Capturing pregnancy status data critical to Zika fight

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Documenting Zika infections in pregnant women is critical given that the virus can be passed to fetuses, potentially causing severe fetal birth defects. However, capturing pregnancy status data in electronic health record systems is not an easy, straightforward task.

To help address these challenges, the Office of the National Coordinator for Health Information Technology has formed a Public Health Task Force—a joint collaboration of ONC’s Health IT Policy and Standards Committees—that is charged with providing specific recommendations to better assist in the standardization of pregnancy status data, clinical decision support in HIT systems and case management in public health settings.

In particular, the task force is using the mosquito-borne Zika virus—which can also be transmitted sexually—as the use case for its recommendations.

“We want to make sure that we can recommendations around how to capture pregnancy status, and we’ll look at the current challenges associated with it,” James Daniel, public health coordinator in ONC’s Office of Policy, told a recent meeting of the Public Health Task Force.

Also See: Fed agencies enlist EHRs in battle against Zika

At the same time, Daniel noted that it’s not enough to capture pregnancy status in EHRs, but providers must also share the data with public health partners.

“I have been working recently on the Zika outbreak, so I know how important it is for us to get pregnancy data to inform public health interventions,” said Anne Fine, co-chair of the task force and an epidemiologist at the New York City Department of Health and Mental Hygiene.

Fine added that more than 325 pregnant women in New York City have tested positive for Zika. “We’re managing them and their babies. It’s a heavy load, and this has been a really urgent need for us,” she said. “Fairly early on, we and other health departments voiced our concerns about receiving improved data.”

Among the issues that the Public Health Task Force is looking to address:

  • Capture pregnancy status: Identify the current challenges associated with the collection of pregnancy status when a Zika test is ordered. How could standardization help to resolve these challenges?
  • Send and share pregnancy status: Identify best practices for sharing pregnancy status from the provider to both commercial labs and public health entities.
  • Use of clinical decision support: Is there a need to automate the clinical decision support (CDS) process in order to identify risk and report timely information to public health? If so, what existing standards-based approaches for automating the CDS process are available as part of Zika response (i.e., Structure Data Capture, Clinical Quality Framework) can be used?

“One thing we need to address, which perhaps we don’t address as clearly in other areas of documentation, is the veracity of the information,” commented Floyd Eisenberg, MD, a task force member and president of iParsimony. “For instance, is it known and proven by a test or is it attested to by the patient, and do we rely on that? So, we have to determine what level of clarity of information we need and can deal with.”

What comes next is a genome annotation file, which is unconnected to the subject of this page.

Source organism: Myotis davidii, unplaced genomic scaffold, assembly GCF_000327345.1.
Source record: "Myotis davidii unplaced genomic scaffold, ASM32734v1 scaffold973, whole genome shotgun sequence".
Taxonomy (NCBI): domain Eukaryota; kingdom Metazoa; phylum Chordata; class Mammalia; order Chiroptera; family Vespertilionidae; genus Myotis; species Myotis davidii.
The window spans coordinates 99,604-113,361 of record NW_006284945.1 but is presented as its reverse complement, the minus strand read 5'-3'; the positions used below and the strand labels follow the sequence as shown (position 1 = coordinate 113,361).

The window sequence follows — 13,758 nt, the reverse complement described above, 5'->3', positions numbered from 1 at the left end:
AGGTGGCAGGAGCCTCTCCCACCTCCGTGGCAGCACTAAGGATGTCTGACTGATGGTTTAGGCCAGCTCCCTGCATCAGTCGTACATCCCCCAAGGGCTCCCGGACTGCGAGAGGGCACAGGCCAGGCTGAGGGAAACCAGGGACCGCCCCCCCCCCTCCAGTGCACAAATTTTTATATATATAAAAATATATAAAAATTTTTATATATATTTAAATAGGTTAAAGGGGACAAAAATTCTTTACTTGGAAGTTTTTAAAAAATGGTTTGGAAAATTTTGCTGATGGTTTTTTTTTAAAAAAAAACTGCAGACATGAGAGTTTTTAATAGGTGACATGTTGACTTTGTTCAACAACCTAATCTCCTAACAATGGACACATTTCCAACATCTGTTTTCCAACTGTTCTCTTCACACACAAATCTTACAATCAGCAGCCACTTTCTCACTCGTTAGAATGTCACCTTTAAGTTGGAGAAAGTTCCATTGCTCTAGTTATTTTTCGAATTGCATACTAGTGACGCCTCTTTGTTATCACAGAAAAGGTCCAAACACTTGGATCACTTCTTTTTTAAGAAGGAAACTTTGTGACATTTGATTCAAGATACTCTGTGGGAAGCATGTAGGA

Task force member Steve Hasley, MD, with the American College of Obstetricians and Gynecologists, made the case that a particularly difficult challenge is that patients frequently don’t know that they are pregnant. “Pregnancy status has to be determined,” according to Hasley. In response, Janet Hamilton, surveillance section administrator at the Florida Department of Health, conceded that providers might need to do a “better job maybe of doing pregnancy tests.”

Margaret Lampe, a member of the ONC task force as well as the Centers for Disease Control and Prevention’s Pregnancy and Birth Defects Task Force, added that pregnancy status is central to the CDC’s U.S. Zika Pregnancy Registry, which provides nationwide monitoring of pregnant women and infant outcomes.

“Our surveillance of Zika during pregnancy relies, of course, on pregnancy status reporting, helping us to monitor and understand infection and support a more informed public health response,” said Lampe. “Without knowing the pregnancy status of all the various reports of positive Zika tests, public health is pretty much in the dark in terms of who needs services.”

While pregnancy status is the risk factor that the public health community is focusing on with Zika, ONC’s Daniel pointed out that “we never know in public health what the particular risk factor might be with the next emerging infectious disease.” As a result, he said the task force’s ultimate recommendations should be flexible enough so that they can be applied to other public health emergencies.

Larry Wolf, co-chair of the task force and principal at Strategic Health Network, said the task force’s final recommendations will be presented in April to the Health IT Policy and Standards Committees for approval, and that the approved recommendations would then be sent to the National Coordinator.

Although dropping temperatures this fall and winter make it harder for mosquitoes to thrive and spread Zika, Wolf concluded that “the next mosquito season will be heating up, and it would be great if some of this was in place ahead of that.”

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